acquire as much glory to our country, as honor to himself.
We rejoice, sir, that you both live to meet again, and to enjoy together the consolations fairly derived from your virtuous and heroic deeds.
The minds of our countrymen traced your course with anxious solicitude, through the French revolution, from your first success in the cause of liberty, until the spirit of oppression confined you to a dungeon; and their hearts were gladdened, when, by the influence of our great and good Washington, their friend was at last set free.
In the rich harvest you are now gathering of the expressions of esteem and gratitude of this numerous people, whose freedom and happiness your exertions so essentially contributed to establish, we hope you will find some compensation for all your trials, sacrifices and sufferings; and we feel much complacency, that, in this respect you have gained so complete a triumph over the monarchs of the world.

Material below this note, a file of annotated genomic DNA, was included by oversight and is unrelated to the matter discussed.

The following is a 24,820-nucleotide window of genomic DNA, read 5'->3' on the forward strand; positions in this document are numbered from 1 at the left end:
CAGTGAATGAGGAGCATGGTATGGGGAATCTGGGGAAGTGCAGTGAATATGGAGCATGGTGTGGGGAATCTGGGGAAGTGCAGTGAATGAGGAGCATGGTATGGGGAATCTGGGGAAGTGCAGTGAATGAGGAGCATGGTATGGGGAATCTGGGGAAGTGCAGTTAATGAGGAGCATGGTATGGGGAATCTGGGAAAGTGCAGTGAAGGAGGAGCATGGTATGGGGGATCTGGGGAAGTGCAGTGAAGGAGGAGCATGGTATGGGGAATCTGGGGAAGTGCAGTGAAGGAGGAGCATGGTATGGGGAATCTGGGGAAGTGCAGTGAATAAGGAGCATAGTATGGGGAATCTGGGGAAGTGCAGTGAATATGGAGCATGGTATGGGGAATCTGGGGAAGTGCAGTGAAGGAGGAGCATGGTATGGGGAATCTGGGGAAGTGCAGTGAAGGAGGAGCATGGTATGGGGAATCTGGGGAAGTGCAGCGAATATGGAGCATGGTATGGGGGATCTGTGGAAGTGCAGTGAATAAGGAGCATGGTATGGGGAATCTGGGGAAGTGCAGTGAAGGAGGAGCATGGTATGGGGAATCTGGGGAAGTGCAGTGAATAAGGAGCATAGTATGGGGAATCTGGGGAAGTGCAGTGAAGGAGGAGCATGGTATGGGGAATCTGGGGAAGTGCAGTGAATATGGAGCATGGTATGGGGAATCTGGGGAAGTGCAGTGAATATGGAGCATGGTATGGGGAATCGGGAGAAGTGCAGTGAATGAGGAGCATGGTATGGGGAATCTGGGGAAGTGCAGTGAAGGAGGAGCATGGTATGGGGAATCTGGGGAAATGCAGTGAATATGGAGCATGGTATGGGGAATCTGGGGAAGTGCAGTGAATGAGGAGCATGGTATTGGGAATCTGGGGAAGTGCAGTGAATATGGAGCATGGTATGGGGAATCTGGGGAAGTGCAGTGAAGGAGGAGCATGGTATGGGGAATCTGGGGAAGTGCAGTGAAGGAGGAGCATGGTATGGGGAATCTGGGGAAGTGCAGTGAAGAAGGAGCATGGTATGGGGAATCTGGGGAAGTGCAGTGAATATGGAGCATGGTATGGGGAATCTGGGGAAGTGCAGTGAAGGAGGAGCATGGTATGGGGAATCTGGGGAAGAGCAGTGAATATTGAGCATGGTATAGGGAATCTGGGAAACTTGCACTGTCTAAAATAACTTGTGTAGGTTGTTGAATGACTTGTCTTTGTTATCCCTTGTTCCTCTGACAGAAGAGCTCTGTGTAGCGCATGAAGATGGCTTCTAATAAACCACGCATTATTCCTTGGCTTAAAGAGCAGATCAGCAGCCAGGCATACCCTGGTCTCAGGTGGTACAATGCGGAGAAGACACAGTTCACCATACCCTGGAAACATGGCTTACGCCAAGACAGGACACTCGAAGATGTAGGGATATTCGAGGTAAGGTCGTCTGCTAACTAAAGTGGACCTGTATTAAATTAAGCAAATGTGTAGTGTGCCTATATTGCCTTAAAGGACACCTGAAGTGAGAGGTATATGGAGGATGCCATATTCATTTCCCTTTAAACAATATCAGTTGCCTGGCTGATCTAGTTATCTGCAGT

Again, sir, we bid you a most cordial welcome; an
laid over till the next meeting.
Light refreshments were served.
The November meeting was devoted to discussion of ways and means, and the reports of committees relative to securing other and permanent quarters.
On December 20 Mr. Charles F. Read, clerk of Bostonian Society, gave ‘A Schoolboy's Recollections of the Civil War.’
The annual meeting, January 17, 1916, was devoted to reports and election of officers.
February 21 we were honored with the presence of George and Martha Washington, in the persons of Mr. and Mrs. B. F. Fenton, who sustained their parts with dignity and grace.
Master Topezia and Miss Jergueson, also in costume, vied with their elders, and danced a minuet to the accompaniment of the ancient seraphine.
Mr. Edward Finnegan (High School, 1916) read the Farewell Address, and mandolin music was rendered by Miss Myrtle Meloon and Mrs. Grace Savage.
Among the patriotic airs was the ‘Star Spangled Banner,’ which brought the company to its feet.